Vincent Ingala At Anthology

Thursday, March 17, 2011 9:00
Posted in category Concert Reviews, Past Shows
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March 12, 2011. In many genres of music, the term ‘next big thing’ can often be over used. However, those at San Diego’s Anthology to witness the west coast debut of saxophonist Vincent Ingala may in time come to reflect that they were there at the very beginning. In town as part of Bruce Nazarian’s fabulous four hour Digital Guy Radio Show new music showcase, Vincent used the opportunity to provide welcome exposure to his debut CD ‘North End Soul’.

Under any circumstances this hot new album would be considered as an outstanding piece of work but given that at the time of its release Vincent was only seventeen years old, this classy collection can truly be regarded as little short of remarkable. The album derives its title from the North End of Waterbury, CT where many of Vincent’s family members grew up listening to the funk, R & B and soul of the day. With ‘North End Soul’ he has embraced these old school sensibilities in a way that belies his years and, in so doing, delivered what can only be described as a real gem.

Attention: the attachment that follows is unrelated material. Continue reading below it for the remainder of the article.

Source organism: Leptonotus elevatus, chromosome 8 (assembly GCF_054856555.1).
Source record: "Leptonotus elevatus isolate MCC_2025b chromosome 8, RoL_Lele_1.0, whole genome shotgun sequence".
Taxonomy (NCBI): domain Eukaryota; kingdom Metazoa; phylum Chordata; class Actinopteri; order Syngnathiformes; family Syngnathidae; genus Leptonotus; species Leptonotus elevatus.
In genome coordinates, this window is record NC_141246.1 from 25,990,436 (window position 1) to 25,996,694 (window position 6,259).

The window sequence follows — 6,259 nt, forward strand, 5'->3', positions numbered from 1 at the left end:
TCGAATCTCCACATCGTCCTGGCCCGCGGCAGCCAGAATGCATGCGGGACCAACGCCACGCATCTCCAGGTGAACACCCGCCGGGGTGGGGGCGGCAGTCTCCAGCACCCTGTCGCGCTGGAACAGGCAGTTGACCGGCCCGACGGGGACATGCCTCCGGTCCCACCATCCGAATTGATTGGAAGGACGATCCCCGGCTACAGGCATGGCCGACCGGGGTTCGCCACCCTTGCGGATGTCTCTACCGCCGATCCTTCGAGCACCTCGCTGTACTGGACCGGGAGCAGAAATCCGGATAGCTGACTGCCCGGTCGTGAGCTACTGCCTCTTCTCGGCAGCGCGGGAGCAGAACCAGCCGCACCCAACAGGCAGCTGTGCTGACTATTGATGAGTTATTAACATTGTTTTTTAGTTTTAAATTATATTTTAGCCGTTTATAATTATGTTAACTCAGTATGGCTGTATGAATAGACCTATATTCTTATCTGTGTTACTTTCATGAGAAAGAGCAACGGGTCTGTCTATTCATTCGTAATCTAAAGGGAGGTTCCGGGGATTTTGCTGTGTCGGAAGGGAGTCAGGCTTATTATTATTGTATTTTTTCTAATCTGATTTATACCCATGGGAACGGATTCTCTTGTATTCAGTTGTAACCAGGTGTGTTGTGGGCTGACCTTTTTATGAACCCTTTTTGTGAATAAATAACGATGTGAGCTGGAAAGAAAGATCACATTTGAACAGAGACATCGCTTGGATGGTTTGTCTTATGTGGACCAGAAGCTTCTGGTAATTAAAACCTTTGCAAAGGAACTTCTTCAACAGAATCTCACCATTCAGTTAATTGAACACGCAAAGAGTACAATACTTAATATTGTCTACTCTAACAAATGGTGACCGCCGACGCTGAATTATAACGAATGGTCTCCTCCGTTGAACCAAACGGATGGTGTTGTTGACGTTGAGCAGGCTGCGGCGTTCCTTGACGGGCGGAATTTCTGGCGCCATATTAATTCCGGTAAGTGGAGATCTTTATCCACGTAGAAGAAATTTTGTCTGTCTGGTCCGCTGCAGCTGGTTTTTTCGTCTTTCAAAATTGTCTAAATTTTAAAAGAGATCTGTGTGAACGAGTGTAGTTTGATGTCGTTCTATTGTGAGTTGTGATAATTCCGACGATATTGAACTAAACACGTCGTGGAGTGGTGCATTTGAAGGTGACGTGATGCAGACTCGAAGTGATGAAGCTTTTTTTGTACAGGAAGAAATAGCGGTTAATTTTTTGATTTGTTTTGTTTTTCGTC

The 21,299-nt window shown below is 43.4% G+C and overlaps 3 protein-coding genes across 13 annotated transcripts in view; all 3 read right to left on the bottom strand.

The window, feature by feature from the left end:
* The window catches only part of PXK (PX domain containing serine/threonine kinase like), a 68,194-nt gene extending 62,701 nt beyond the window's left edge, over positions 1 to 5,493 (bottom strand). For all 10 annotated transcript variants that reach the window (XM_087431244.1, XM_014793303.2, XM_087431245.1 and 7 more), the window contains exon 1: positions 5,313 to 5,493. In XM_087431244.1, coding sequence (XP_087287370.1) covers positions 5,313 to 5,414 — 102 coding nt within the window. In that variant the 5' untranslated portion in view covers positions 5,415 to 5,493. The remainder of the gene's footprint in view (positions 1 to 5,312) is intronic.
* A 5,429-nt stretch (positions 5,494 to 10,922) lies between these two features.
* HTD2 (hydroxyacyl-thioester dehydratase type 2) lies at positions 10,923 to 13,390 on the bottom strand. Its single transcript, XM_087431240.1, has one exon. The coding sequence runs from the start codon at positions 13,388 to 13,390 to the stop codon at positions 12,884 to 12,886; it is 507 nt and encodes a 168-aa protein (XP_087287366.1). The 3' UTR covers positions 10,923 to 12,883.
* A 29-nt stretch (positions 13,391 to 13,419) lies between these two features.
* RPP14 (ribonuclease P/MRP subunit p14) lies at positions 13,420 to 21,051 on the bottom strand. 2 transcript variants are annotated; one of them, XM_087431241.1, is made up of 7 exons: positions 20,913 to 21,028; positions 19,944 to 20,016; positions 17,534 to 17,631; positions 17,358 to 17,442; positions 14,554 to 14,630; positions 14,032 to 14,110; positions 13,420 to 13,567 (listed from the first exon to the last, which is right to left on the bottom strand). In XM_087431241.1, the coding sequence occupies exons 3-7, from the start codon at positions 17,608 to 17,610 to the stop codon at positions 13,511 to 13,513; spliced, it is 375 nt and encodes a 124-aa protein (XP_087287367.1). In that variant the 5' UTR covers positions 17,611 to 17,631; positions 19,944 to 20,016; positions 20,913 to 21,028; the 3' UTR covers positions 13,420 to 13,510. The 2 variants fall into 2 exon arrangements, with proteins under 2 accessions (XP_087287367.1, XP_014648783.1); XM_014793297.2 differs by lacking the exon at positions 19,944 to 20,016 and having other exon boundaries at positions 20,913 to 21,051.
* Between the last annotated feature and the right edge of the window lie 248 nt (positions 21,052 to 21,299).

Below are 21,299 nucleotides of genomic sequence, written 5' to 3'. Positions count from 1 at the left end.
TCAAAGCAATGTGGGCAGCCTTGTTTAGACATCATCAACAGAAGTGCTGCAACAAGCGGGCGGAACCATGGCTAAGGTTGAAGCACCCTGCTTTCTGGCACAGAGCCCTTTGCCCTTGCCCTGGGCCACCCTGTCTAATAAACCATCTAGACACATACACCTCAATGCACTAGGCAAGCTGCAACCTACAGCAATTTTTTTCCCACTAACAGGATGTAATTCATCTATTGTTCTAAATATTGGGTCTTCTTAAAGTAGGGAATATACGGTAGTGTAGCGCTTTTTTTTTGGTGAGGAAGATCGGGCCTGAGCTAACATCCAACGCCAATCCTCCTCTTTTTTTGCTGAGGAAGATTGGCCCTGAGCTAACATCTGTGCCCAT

At Anthology, in the choice company of keyboard player Greg Manning, Fattburger’s Evan Marks, bass-man Jervonny Collier, drummer Donnell Spencer Jr. and that tremendous percussionist Gary Stanionis, Vincent quickly made his mark with a rousing performance which not only demonstrated the richness of sound which he routinely generates but also (in the case of the Four Seasons 1966 classic ‘Working My Way Back To You’) displayed a singing voice that is far from shabby.

Other standouts of Vincent’s Anthology apperance included the sax driven ‘It Is What It Is’ and, with both Dave Koz and Kim Waters looking on from the side, his own composition ‘Midnight Pass’ served up more of the delightful smooth jazz same.

During a set that everyone wished had gone on longer, Vincent’s rendition of ‘What Does It Take’fitted the mood of the day to perfection and when only a few hours later he re-emerged at the Hard Rock Hotel in a collaboration with Peter White, it was White’s own version of the same tune to which the pairing turned. Not only that, White paid Ingala the ultimate honour by tasking him with the Grover Washington Jr part on his seminal ‘Midnight In Manhattan’. The fact he totally nailed it was no surprise to anyone who had watched him in action throughout the day and gave cause to think that maybe Vincent Ingala really could be ‘the next big thing’.

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